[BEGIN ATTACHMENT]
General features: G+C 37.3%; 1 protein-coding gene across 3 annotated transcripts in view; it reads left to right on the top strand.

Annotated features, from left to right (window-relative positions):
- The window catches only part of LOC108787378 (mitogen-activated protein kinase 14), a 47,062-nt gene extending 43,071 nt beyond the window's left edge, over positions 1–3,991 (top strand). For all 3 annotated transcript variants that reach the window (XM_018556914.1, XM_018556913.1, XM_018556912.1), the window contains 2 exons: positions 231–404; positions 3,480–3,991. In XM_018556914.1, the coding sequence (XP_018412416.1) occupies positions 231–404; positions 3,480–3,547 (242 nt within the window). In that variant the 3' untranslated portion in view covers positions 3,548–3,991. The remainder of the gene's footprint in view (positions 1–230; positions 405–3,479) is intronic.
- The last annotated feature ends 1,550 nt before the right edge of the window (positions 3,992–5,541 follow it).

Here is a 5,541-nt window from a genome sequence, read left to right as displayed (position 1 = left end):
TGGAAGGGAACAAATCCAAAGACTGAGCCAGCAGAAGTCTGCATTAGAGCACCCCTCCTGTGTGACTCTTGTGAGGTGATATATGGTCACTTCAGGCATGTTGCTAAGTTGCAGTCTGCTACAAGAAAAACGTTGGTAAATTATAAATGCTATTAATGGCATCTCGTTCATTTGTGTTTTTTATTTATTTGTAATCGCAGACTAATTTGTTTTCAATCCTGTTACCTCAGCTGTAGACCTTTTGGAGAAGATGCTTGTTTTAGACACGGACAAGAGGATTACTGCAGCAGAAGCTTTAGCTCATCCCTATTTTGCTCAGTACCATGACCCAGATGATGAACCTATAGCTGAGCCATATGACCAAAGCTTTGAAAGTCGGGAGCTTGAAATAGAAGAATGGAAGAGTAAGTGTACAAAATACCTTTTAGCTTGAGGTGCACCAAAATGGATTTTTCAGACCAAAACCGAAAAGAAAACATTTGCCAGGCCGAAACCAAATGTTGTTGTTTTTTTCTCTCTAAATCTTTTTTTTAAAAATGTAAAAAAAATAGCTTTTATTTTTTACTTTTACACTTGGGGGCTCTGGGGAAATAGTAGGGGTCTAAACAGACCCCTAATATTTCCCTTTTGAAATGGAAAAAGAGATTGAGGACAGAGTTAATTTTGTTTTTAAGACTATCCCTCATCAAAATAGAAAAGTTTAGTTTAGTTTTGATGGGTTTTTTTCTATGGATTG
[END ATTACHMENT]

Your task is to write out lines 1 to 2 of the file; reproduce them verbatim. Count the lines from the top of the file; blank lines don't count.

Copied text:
General features: G+C 37.3%; 1 protein-coding gene across 3 annotated transcripts in view; it reads left to right on the top strand.

Annotated features, from left to right (window-relative positions):